Sunset Boulevard (Minskoff, Broadway & Adelphi) Show Boat (Gershwin, Broadway) Love! Valour! Compassion! (Manhattan Theatre Club) The Libertine/Man of Mode (Royal Court)
So who would ever have thought it? Of the four stars who have tottered down Sunset Boulevard as Norma Desmond since it first opened 18 months ago, far and away the best is the least likely cast- ing. The first, Patti LuPone, played her as a manic diva somewhere halfway from Maria Callas to Gracie Fields on speed; the second, Glenn Close (now to be seen as Norma on Broadway) is perfectly effi- cient in the role but faintly uncharismatic, as if awaiting the movie version; the third, Betty Buckley (now back at the Adelphi) is so hugely efficient that you simply won- der why, when the Talkies came in to ruin her, she didn't go into Real Estate instead of a career crisis. It was only the fourth Norma, our own Elaine Paige (playing the role over Christmas and likely I trust to return to it in the summer), who caught the warmth, the humour and the sheer humanity of the woman. Only with Paige did I feel an audience truly warm to the show, care about its outcome and want her to survive the vagaries of Hollywood fashion and the predatory demands of young screenwriters on the make.
True, the Broadway version is much stronger in its other casting, notably George Hearn as the butler/husband, but it is Paige who has brought the show to its full life, and at the end of a year which she began equally stunningly as Edith Piaf: those of us inclined to balk a bit when her own management ritually bills her as 'the first lady of the British musical' had better start getting used to it: she now is.
Elsewhere in a quiet Broadway winter, Hal Prince has directed a new Show Boat as though it were Porgy & Bess, which makes it both too dark and so top-heavy that it has trouble staying afloat despite the first lady of Broadway and another Elaine, Stritch, as a feisty Parthy and some wondrous sets.
Terrence McNally's Love! Valour! Com- passion! (now transferring to Broadway from the Manhattan Theatre Club) takes more than three hours to say about eight gay men sharing an address roughly what `Glad you could make it. We're having a season of award winning Canadian animated films.' Kevin Elyot's My Night With Reg manages to say in less than two, but is wonderfully played and deserves a London life ideally somewhere like Hampstead.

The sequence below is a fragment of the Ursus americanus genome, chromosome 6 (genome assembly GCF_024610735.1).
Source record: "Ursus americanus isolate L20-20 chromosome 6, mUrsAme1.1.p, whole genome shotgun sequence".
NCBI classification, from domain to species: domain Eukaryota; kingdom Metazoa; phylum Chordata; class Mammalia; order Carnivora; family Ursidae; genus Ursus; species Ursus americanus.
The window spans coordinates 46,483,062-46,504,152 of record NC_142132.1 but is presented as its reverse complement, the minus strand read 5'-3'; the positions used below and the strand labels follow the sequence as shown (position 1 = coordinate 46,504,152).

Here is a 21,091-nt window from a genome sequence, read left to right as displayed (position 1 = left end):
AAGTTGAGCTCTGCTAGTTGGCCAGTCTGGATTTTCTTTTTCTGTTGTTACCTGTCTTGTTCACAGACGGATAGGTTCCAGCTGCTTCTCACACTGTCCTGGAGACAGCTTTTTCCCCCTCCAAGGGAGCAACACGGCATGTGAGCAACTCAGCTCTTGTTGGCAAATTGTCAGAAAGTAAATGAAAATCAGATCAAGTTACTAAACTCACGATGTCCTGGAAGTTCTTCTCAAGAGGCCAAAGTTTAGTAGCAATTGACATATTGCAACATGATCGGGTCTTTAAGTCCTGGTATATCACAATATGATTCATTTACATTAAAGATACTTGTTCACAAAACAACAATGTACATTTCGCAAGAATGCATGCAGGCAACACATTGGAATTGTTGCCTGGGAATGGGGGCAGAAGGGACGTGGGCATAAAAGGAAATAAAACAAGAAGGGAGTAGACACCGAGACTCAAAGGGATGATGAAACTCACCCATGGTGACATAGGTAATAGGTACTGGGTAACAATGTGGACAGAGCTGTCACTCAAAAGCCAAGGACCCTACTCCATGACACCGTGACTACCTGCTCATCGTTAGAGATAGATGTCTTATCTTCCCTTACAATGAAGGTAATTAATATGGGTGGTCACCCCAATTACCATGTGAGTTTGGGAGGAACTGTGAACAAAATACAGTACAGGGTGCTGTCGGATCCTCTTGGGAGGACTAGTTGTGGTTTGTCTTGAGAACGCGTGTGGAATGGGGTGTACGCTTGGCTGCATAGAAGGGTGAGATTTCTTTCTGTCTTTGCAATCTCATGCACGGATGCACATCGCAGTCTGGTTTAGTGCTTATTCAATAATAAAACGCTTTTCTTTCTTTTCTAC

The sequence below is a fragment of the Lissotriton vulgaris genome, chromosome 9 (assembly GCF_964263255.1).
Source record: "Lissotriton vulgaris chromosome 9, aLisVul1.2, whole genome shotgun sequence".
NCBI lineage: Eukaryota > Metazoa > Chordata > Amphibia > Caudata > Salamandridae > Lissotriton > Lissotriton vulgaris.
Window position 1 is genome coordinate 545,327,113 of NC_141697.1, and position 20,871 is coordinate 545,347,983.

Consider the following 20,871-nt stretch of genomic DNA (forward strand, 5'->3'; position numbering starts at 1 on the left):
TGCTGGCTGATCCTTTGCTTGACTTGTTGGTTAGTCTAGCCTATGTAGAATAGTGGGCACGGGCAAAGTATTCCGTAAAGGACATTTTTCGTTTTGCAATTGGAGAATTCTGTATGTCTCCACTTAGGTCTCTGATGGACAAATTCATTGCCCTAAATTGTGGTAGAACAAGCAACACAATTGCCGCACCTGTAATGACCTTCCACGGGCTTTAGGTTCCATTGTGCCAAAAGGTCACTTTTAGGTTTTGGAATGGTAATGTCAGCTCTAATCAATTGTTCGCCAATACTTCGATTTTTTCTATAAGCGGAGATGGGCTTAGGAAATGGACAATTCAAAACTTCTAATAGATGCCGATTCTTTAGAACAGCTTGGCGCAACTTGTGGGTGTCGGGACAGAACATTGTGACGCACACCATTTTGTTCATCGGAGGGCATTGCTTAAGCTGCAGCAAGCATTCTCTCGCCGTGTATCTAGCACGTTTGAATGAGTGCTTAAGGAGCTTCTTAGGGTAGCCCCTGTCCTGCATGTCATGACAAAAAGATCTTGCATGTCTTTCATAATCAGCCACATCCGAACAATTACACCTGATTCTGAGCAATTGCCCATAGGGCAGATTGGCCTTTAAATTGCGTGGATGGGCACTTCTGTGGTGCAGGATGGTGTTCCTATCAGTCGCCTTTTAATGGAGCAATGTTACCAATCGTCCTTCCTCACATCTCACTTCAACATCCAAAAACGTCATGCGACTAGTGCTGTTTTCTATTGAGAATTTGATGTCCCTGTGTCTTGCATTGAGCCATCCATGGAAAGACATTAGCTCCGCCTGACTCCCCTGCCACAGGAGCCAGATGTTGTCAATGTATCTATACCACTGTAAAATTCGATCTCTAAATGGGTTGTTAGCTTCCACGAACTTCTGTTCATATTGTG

One play is just a play: two are an event. The recent history of English-speaking drama, from Nicholas Nickelby across 15 years to Angels in America, suggests that audiences like going for the double attraction especially if the joins are inventive.
For the Royal Court and now his new Out of Joint touring company, the direc- tor Max Stafford-Clark has already given us the double of Timberlake Wertenbak- er's Our Country's Good and the play it is about, The Recruiting Officer. Now, in a similarly inspired pairing at the Court, we get George Etherege's Man of Mode and a new play by Stephen Jeffreys about Etherege and more particularly his real- life central character in that play, Charles ifs friend and confidant the Earl of Rochester.
As portrayed originally by Etherege in 1676, Rochester was a likeable kind of rogue and rake who had a way with the ladies but remained oddly unpopular with audiences, which explains why the play was largely neglected for about 200 years. As portrayed by Jeffreys now, he is the Libertine: a far more complex and even sinister character, positively eager to inspire audience loathing but always aware that nobody can ever hate himself as much as he does. David Westhead, doubling the leads in both plays, offers a stunning and scabrous libertine: he haunts The Man of Mode, lurking backstage while it is first performed to remind the cast that life just isn't like that, rather as though the real Macbeth were to be found wandering around the theatre explaining how little Shakespeare under- stood what it really felt like to be a mur- derous King of Scotland in difficult times.
When it comes to the real thing, Etherege's dark Restoration romp, Stafford-Clark's team seems less entirely sure of itself: having given us Jeffreys's gloss on the piece, they are uncertain of its original style.
Nevertheless, this is a fascinating insight into the process of period play- making, and the second that Stafford- Clark has given us.
The real Rochester, as exhumed by Jef- freys, was the most dangerous of Charles ti's allies and friends: a Royalist who was at the same time radically anti-Monar- chist and deeply subversive, an atheist who finished up a born-again Christian, and a lyric poet who traded in pornogra- phy, he was a vastly more complex charac- ter than Etherege was prepared to write, and Jeffreys has hilariously managed to lift him away from his period, so that we end up with a character out of an early John Osborne tirade rampaging through the periwigs of an altogether other age and tradition.